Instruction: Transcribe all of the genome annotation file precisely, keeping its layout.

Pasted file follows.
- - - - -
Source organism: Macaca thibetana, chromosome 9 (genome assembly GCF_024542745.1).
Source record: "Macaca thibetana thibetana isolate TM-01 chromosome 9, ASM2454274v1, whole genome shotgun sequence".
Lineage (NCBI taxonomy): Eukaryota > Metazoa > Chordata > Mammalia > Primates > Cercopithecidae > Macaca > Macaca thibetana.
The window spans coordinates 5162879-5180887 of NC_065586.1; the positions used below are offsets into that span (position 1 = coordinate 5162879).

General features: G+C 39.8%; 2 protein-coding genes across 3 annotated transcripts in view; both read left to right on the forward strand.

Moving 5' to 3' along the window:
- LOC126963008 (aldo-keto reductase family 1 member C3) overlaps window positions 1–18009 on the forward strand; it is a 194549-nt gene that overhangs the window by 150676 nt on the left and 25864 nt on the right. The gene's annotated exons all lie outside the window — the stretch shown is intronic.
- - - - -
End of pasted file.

Source organism: Macaca thibetana, chromosome 9 (genome assembly GCF_024542745.1).
Source record: "Macaca thibetana thibetana isolate TM-01 chromosome 9, ASM2454274v1, whole genome shotgun sequence".
Lineage (NCBI taxonomy): Eukaryota > Metazoa > Chordata > Mammalia > Primates > Cercopithecidae > Macaca > Macaca thibetana.
The window spans coordinates 5162879-5180887 of NC_065586.1; the positions used below are offsets into that span (position 1 = coordinate 5162879).

General features: G+C 39.8%; 2 protein-coding genes across 3 annotated transcripts in view; both read left to right on the forward strand.

Moving 5' to 3' along the window:
- LOC126963008 (aldo-keto reductase family 1 member C3) overlaps window positions 1–18009 on the forward strand; it is a 194549-nt gene that overhangs the window by 150676 nt on the left and 25864 nt on the right. The gene's annotated exons all lie outside the window — the stretch shown is intronic.